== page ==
Free Party MP took Riigikogu floor most in 2018, 2 Centre MPs not at all ({{contentCtrl.commentsTotal}})

Krista Aru (Free) took the floor more than any other MP at the Riiigikogu in 2019, close to 300 times.
Krista Aru (Free) took the floor more than any other MP at the Riiigikogu in 2019, close to 300 times. Source: Siim Lõvi /ERR

Figures released on Riigikogu attendances through 2018 show 122 sittings were held over the two sessions, January-June and September-December.

Free Party member Krista Aru took the floor to speak more than anyone else in 2018, close to 300 times, with independent member Peeter Ernits just behind.

Conversely, two members, Vladimir Velman and Mihhail Korb (both Centre) did not speak once.

Riigikogu MPs take the floor to ask questions, including those posed to the government, whose ministers do not sit in parliament. They can also use the opportunity to give speeches. Ms Aru took the floor a total of 293 times in 2018, asking questions 246 of those times and in the remaining 47 making speech. Peeter Ernits took the floor 254 times to ask a question and gave 38 speeches, making a total of 292 times he took the floor.

Krista Aru, whose party numbers 6 MPs at present, said that it was never her intention to be the most active speaker in parliament and that she focussed solely on doing a good job.

"That's what the job of a member of the Riigikogu is, this is what I get paid for. I work with bills, and if something remains unclear, I'll ask about it," she said.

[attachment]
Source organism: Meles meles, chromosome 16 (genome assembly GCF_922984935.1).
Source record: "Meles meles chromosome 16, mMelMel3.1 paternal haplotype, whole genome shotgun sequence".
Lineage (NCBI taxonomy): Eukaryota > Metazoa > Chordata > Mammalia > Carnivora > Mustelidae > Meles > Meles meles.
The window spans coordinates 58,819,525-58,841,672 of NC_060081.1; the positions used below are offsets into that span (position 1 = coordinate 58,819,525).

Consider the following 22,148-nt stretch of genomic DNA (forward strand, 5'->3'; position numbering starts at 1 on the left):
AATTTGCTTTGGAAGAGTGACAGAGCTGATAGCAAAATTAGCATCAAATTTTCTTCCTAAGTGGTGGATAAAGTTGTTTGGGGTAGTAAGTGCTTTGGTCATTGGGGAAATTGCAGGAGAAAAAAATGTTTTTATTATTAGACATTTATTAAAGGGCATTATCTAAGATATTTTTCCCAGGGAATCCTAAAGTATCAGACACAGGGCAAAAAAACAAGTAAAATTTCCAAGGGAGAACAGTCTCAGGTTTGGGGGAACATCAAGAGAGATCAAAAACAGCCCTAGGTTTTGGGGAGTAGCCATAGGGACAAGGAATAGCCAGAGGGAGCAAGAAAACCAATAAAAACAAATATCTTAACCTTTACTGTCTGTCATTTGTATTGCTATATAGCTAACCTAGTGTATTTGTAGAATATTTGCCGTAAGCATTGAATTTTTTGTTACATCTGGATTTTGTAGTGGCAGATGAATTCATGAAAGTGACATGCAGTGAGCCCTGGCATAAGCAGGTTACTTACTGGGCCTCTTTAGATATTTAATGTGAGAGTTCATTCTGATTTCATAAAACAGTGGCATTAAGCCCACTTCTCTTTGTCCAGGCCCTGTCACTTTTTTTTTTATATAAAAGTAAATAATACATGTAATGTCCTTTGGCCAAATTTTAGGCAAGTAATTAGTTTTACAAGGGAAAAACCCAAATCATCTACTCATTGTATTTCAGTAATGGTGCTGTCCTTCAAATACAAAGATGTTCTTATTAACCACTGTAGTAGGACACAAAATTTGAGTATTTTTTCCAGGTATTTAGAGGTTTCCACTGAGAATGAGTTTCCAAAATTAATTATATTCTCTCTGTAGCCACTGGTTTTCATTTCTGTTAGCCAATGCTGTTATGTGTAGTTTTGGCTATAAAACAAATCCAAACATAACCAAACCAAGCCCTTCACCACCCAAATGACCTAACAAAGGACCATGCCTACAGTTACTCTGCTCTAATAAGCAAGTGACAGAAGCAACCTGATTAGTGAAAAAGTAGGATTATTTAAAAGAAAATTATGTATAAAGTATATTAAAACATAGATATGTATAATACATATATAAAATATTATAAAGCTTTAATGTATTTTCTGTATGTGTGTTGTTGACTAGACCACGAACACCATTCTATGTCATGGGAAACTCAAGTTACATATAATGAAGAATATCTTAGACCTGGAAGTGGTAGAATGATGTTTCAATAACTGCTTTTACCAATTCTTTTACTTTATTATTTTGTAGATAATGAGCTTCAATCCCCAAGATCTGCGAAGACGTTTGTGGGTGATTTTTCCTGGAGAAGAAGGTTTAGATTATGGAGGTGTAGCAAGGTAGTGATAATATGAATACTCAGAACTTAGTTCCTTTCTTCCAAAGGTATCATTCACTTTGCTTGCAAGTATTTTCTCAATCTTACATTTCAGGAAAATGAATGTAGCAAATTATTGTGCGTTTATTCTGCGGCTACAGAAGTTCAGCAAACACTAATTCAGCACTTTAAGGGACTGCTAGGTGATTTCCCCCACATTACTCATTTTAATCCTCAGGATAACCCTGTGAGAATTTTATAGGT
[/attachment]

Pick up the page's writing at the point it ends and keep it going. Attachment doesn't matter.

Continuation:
Peter Ernits, formerly of Centre and who was at one time reportedly due to join the Conservative People's Party of Estonia (EKRE) stressed the importance of being present and on the ground at parliament.

"I have tried to read through most of the bills and questions inevitably ensue,'' he said, according to BNS.

''As a matter of fact, all members of the Riigikogu should do that, as many of [the bills] are substandard. Bills often need to be restructured and the cause of that is often that members of the parliament follow their group's orders instead of actually reading the bill," he continued.

If it ain't broke...

The two members who did not speak seemed fairly confident that there was nothing really to be gained from them so doing.

"There is no point in me giving speeches and asking questions when the government has already decided everything,'' said Vladimir Velman, according to BNS.

''It's no secret that there is no merit to giving speeches in the hall and subsequently asking questions if everything has already been decided by governmental leaders,'' Mr Velman continued, conceding that as a veteran who has sat in parliament for over 20 years, he was more animated when he was a younger politician.

Mihhail Korb, otherwise a prominent Centre member and secretary general of the party, argued that speaking up was not really his style.

"Questions are posed at sittings when something needs to be clarified. So far, I have received information elsewhere," he said, according to BNS, pointing out he participates actively in other ways such as working on parliamentary committees, being involved in the legislative process, engaging with the electorate and carrying out party work.

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Editor: Andrew Whyte

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